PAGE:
PL/SQL Virtual Machine:
The instruction set of the PVM is exactly analogous to that of a computer chip. The difference, of course, is that the PVM is implemented in software (it is written in C and linked into the ORACLE executable) while the instruction set of a chip is implemented directly in hardware. A computer implemented in software is commonly called a virtual machine and any interpreted language has such a machine.

Native Compilation of PL/SQL:

In the native mode, it translates the Machine Code into C source code with the same semantics.

For more details


May 10, 2012

Workspace Error : ORA-20229


ORA-20229: statement 'delete from mdsys.sdo_geom_metadata_table' failed during EnableVersioning. Error:
ORA-20229: statement 'select count(*)
       from mdsys.sdo_geom_metadata_table
       where upper(
ORA-06512: at "WMSYS.LT", line 9175
ORA-06512: at line 1

when this error occurs

delete the FACEBOOKBOUNDARY_lt  entry from user_sdo_geom_metadata table
and then execute


it will works


Oracle Discoverer - I

     If you want to create new worksheets and analyze data from both relational and multi-dimensional data sources across the Web, you will use Discoverer Plus  if you want to create new worksheets and analyze data from relational data sources using a Windows application on a PC, you will use Discoverer Desktop
 if you want to analyze data in existing worksheets, you will use Discoverer Viewer or Discoverer portlets (that have been added to an Oracle Portal page using Discoverer Portlet Provider)

: If you want to display Discoverer worksheets as gauges in dashboard-style portals, you will use Discoverer Portlet Provider and Discoverer portlets  if you want to manage the end user view of relational data, you will use Discoverer Administrator

 Oracle BI Discoverer’s powerful and intuitive user interface enables you to:  find data that you know is in the database  access data quickly without waiting for the computer to search through the entire database
 view data in a familiar spreadsheet-style format that is easy to read and understand  analyze data using a variety of powerful techniques including:  drilling up and down through data  finding data that meets certain conditions or that falls within ranges that you specify  sorting data  prepare reports showing the results of your analysis  share data with other people, and in other applications (e.g. Microsoft Excel)

Your ultimate goal in using OracleBI Discoverer is to analyze data to arrive at a profitable business decision

Which telephone lines need greater bandwidth?
pivoting data to create comparisons  drilling up and down in data to see consolidated or more detailed information  drilling out to analyze data in other applications  creating totals, calculating percentages, and creating custom calculations  displaying data visually in graphs and charts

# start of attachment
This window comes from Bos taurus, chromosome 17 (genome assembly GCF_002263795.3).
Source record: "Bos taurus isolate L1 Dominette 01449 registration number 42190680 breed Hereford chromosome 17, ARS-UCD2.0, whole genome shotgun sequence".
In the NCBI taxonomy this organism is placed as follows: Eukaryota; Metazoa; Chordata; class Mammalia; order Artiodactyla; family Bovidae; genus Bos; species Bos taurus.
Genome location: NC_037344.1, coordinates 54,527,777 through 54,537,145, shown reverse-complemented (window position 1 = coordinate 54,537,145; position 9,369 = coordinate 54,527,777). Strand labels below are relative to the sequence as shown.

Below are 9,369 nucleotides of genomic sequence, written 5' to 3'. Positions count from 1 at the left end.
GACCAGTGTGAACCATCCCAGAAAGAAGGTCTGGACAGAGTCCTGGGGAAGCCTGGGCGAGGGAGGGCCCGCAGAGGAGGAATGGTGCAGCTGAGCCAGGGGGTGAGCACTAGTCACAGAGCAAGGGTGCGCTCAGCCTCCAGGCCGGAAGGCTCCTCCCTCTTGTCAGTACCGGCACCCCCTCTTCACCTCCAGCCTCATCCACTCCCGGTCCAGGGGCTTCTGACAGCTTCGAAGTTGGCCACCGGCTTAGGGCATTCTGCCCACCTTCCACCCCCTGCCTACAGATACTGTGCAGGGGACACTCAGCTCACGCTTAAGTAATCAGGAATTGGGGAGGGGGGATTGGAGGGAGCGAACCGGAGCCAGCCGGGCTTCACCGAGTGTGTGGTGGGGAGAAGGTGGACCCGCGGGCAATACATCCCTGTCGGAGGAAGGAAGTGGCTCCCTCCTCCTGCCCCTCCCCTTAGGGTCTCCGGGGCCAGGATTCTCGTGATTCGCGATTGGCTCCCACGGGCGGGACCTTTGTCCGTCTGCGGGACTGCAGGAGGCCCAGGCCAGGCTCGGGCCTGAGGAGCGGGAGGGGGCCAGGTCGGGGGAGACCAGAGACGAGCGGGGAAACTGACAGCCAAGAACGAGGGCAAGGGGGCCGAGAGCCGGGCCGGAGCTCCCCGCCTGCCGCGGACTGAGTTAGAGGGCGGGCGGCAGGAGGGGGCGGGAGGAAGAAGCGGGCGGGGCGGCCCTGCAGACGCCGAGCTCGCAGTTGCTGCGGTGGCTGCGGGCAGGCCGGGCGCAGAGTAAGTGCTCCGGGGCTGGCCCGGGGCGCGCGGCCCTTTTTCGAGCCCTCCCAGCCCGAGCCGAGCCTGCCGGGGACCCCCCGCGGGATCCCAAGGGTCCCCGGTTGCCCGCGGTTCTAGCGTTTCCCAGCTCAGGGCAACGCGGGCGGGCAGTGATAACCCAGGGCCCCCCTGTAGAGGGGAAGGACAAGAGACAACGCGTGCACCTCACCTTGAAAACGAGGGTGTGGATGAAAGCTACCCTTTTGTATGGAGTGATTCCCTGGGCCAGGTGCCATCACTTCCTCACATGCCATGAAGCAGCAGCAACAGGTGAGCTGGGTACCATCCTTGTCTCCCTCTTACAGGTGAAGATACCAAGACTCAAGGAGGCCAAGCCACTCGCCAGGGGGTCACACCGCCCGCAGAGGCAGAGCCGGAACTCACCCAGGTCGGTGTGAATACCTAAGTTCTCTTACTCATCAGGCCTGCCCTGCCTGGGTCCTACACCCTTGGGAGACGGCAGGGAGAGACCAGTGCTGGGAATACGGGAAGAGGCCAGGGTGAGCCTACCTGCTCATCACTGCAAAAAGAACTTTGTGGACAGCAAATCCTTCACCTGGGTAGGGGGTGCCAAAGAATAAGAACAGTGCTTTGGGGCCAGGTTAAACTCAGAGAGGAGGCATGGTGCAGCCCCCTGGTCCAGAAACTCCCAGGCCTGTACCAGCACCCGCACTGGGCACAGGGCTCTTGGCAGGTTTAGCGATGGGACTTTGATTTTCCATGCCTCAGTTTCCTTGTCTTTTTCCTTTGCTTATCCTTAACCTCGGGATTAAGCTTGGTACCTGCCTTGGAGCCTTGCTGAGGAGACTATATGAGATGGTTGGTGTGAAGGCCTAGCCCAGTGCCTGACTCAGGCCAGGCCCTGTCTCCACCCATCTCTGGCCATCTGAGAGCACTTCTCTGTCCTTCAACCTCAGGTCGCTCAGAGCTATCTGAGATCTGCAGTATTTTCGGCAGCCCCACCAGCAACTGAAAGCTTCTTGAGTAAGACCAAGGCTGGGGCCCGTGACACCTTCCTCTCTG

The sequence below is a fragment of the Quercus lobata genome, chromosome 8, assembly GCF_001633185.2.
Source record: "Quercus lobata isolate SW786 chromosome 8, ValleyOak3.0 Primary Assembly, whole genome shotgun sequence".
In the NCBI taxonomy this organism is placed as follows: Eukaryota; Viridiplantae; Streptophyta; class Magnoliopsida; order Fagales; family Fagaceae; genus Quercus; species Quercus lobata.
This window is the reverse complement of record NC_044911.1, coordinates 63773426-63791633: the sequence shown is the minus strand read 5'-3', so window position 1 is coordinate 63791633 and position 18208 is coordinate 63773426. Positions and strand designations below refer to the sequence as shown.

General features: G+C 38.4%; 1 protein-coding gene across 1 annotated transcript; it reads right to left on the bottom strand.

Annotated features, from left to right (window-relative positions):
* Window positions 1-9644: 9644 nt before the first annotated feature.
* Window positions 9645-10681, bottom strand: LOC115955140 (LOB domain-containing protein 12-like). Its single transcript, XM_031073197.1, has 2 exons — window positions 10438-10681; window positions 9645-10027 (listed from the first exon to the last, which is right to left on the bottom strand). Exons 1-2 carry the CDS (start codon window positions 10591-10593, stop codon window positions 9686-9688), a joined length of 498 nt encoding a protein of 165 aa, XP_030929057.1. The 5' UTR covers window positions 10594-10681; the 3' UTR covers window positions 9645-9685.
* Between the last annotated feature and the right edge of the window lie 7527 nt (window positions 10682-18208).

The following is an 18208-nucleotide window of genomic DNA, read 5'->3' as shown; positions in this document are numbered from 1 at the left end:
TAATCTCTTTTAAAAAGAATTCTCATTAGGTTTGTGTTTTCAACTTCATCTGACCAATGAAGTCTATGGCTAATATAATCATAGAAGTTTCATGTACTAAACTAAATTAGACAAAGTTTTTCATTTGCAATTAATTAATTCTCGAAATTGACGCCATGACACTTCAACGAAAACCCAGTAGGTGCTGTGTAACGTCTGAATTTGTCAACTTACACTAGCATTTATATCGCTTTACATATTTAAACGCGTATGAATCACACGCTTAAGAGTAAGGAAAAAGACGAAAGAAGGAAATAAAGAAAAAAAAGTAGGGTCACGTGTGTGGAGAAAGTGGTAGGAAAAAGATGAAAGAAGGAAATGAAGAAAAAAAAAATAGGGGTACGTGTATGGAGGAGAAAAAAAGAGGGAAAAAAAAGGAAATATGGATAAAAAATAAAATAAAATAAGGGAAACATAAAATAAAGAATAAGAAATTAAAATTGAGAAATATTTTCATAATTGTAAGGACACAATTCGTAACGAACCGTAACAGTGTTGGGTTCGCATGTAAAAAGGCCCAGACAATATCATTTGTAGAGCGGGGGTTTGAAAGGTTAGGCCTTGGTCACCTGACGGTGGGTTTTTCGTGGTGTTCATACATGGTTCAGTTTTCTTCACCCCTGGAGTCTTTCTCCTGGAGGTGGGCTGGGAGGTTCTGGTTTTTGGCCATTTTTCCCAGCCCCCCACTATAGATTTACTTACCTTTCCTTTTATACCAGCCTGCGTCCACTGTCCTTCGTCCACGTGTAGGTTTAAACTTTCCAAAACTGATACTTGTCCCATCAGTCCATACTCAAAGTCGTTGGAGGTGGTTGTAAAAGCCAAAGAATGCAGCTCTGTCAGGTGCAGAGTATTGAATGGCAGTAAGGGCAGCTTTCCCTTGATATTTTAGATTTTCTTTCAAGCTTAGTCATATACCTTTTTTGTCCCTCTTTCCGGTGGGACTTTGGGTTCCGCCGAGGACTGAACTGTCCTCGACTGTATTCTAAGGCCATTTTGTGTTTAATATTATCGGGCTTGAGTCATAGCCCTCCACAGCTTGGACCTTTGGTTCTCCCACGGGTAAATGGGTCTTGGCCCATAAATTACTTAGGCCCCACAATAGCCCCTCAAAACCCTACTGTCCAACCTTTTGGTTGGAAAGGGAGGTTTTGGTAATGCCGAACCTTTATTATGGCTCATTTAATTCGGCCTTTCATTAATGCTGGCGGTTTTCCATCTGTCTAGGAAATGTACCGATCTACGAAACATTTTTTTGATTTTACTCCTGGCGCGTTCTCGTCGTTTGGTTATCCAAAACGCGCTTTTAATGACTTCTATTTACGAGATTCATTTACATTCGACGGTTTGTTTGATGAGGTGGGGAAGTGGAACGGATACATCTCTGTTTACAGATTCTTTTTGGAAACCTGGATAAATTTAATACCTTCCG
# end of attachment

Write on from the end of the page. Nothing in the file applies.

A business area is a collection of related information in the database. The Discoverer manager works with the different departments in your organization to identify the information that each department requires from the database. A folder is similar to a database table or view. Indeed, a folder can be based directly on a database table or view an item is similar to a column in a database table.

In a relational data source, data is organized in tables. A table is a data structure with columns and rows. Multidimensional data is data that is organized by one or more dimensions. These multidimensional data structures are often referred to as cubes.

A cube in a multidimensional data source has the following components:

A measure, which is the name given to the data itself; that is, to the data that you track such as sales figures or cost numbers.

 One or more dimensions. Dimension is the name given to the parts of the cube that categorize the data, such as Product, Geography, and Time. Dimensions have dimension members, dimension hierarchies, and attributes.

In OLAP metadata, measures represent data that can be examined and analyzed in crosstabs and graphs.

The Discoverer Catalog is a repository for storing and retrieving definitions of objects for Discoverer Plus OLAP and can be used by applications that are built with Oracle Business Intelligence Beans (BI Beans). With Discoverer Plus OLAP, you use the Catalog to store objects such as workbooks, calculations, and saved selections and to share objects with others who have access to the Catalog. For example, you can use a BI Beans application to create a graph and store it in the Catalog. If another user has appropriate access, that user can retrieve the graph that you stored in the Catalog and insert the graph into a new worksheet in Discoverer Plus OLAP.

You can maximize Discoverer performance.

 use tabular reports rather than cross-tabular reports
 minimize the number of page items in reports
 avoid wide cross tabular report
 avoid creating reports that return tens of thousands of rows
 provide parameters to reduce the amount of data produced
 minimize the number of worksheets in workbooks
 remove extraneous worksheets from workbooks